Social impact bonds are new and innovative financing mechanisms for social programs in which government agencies pay only for real, measurable social outcomes—after those results have been achieved. These tools effectively invert traditional government financing for preventive social services: In a social impact bond agreement, the government pays for realized outcomes at the conclusion of a contract, rather than paying upfront for programs or activities that may or may not have their anticipated effects.
At the same time, the social impact bond mechanism gives private investors the opportunity to provide operating funds for initiatives that have the potential to prevent or mitigate serious social problems and reduce government costs for later remedial services. These private funders make the initial investments in programs, and they are ultimately repaid, with a modest return, if the initiative is successful and achieves its goals.
It seems straightforward enough until you start to think about how social impact bonds actually work. Who chooses the required outcomes, and how are they set? Who decides if the outcome has, in fact, been achieved? How does the government decide what it will pay for a successful outcome? Who puts the “bond” in social impact bond? How long do these deals last? How can governments address appropriations for social impact bond payouts that may or may not happen? Who are the investors? Where is this tool appropriate to use, and where will it simply not work well?
Social impact bonds are complex tools, and a social impact bond agreement involves the interests of multiple stakeholders, including agencies at different levels of government, the external organizations with whom the government will contract, the service providers whom the external organizations will oversee, the investors who will provide working capital to run the interventions, and, of course, the public at large. All of these groups have similar questions and concerns about social impact bonds, as well as questions unique to their perspectives.
This Frequently Asked Questions guide is intended to address common questions raised by all of these stakeholder groups in plain, straightforward language. It is not, however, a comprehensive guide to designing, negotiating, or implementing a social impact bond agreement. Instead, this document should serve as a tool to direct your thinking as you consider how these new financing tools can be used in your agency or issue area.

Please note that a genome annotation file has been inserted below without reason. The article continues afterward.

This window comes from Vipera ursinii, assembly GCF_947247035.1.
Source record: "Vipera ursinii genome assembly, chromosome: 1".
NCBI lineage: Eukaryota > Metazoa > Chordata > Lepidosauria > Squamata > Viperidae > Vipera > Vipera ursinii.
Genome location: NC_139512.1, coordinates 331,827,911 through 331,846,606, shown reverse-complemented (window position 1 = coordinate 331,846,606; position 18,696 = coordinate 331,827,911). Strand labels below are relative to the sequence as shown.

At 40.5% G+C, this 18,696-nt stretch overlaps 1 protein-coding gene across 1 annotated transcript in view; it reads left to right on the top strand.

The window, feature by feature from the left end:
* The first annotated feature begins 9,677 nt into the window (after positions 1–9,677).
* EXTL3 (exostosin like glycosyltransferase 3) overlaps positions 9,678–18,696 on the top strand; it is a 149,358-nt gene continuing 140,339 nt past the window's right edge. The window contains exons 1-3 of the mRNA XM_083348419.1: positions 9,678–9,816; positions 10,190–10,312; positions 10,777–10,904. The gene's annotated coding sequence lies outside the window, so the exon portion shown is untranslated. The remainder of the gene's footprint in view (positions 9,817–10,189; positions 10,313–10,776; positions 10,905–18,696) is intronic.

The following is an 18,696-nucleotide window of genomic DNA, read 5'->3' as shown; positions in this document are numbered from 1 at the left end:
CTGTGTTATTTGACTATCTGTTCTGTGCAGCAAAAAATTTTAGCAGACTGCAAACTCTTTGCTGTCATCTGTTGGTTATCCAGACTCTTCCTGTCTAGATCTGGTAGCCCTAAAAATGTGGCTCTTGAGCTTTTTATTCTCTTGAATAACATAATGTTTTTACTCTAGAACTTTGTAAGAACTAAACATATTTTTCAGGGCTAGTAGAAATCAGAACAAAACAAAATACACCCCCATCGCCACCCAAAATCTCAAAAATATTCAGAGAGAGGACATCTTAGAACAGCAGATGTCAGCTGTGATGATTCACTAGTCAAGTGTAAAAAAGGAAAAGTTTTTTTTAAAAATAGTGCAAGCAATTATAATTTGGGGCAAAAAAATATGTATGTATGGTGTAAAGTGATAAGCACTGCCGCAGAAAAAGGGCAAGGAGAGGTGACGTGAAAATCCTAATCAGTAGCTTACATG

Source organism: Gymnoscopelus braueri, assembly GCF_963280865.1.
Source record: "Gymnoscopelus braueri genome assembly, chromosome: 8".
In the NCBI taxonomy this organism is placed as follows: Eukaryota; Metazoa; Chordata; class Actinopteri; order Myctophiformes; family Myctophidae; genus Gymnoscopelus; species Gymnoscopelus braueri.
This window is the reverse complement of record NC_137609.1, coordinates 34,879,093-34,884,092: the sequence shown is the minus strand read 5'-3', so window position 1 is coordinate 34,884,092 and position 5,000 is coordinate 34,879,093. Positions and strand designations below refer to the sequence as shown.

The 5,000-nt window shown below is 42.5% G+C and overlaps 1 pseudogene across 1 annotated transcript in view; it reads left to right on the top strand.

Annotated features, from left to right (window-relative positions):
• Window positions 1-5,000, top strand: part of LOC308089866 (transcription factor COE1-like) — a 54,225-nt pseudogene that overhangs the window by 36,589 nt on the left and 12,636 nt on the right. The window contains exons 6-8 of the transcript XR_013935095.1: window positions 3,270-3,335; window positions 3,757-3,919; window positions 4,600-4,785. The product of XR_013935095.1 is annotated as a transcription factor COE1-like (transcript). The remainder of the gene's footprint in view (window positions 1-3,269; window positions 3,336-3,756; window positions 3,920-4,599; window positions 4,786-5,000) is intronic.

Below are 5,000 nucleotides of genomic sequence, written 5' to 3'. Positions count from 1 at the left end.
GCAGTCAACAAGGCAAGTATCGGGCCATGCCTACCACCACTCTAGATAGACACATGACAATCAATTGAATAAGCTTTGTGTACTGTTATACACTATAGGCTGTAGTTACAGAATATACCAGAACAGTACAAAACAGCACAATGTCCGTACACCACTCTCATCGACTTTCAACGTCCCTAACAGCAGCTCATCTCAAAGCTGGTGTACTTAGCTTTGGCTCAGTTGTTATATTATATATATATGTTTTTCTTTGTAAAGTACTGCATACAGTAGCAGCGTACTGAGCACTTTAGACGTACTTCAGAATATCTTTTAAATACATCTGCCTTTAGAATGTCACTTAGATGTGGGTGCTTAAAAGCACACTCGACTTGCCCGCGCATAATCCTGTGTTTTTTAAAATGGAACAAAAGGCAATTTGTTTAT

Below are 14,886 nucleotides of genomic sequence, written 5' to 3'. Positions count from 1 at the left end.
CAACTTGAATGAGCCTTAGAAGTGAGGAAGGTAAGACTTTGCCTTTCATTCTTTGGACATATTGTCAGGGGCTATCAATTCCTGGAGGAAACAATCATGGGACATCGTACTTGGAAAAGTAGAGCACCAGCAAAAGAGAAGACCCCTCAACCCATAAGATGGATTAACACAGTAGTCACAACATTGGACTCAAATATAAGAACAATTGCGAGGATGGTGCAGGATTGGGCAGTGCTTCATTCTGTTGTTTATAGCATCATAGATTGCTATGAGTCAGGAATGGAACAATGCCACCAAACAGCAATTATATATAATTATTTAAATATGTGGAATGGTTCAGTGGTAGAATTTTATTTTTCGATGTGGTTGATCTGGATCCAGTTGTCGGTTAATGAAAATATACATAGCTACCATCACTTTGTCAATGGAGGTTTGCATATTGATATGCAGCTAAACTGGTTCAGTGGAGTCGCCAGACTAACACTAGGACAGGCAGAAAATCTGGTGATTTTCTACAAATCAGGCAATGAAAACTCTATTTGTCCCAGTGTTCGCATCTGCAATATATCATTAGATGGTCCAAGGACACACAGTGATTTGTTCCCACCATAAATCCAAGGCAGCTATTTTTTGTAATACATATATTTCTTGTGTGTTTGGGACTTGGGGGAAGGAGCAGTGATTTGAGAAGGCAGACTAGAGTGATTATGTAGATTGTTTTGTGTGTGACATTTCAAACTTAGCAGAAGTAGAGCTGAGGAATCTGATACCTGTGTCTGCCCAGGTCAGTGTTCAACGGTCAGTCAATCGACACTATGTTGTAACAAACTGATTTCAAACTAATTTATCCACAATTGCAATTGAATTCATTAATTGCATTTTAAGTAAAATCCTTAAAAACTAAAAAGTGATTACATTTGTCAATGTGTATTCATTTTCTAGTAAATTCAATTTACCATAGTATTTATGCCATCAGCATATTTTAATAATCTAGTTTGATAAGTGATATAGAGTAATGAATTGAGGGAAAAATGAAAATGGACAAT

This guide is divided into three sections. The first, “Social impact bonds 101,” answers basic questions about the tool, how it works, and who the key players are in any agreement. The second section, “Questions from government,” addresses technical concerns about budgeting, appropriations, and other topics. The third section, “Social impact bonds 201,” addresses higher-level questions about setting outcomes, evaluation methodology, and concerns about the tool’s function in government.
Questions from government
This social impact bonds Frequently Asked Questions guide was made possible by the knowledge and input of experts at Social Finance US, Third Sector Capital Partners, Nonprofit Finance Fund, McKinsey & Company, and within the federal government, among other organizations. The authors would like to expressly thank the members of CAP’s Social Impact Bonds Working Group: Beth Bafford, Laura Callanan, Sarah Chiles, Michelle Corson, Annie Donovan, Rick Edwards, Donald Gatlin, Kristin Giantris, Gary Glickman, Steve Goldberg, Jonathan Greenblatt, John Grossman, Kippy Joseph, Tricia Keller, Amy Klement, Margaret Kuhlow, Justina Lai, Noemie Levy, Karen Marangi, George Overholser, Bill Pinakiewicz, Jamal Simmons, Joe Shields, Kathy Stack, Rajan Trivedi, Adlai Wertman, and Mary Ellen Wiggins. Special thanks goes to Laura Callanan and Beth Bafford of McKinsey & Company for organizing and facilitating a presentation on Social Impact Bonds at SOCAP 2012, and to the participants in the presentation’s breakout sessions, who gave valuable feedback and comments on earlier iterations of many of these questions.
The Center for American Progress’s work on social impact bonds is made possible by the generous support of the Rockefeller Foundation.
Kristina Costa is a Research Assistant and Speechwriter at the Center for American Progress. Sonal Shah is a Senior Fellow at the Center and former director of the White House Office of Social Innovation and Civic Participation. Sam Ungar is a Special Assistant with the Economic Policy team at the Center.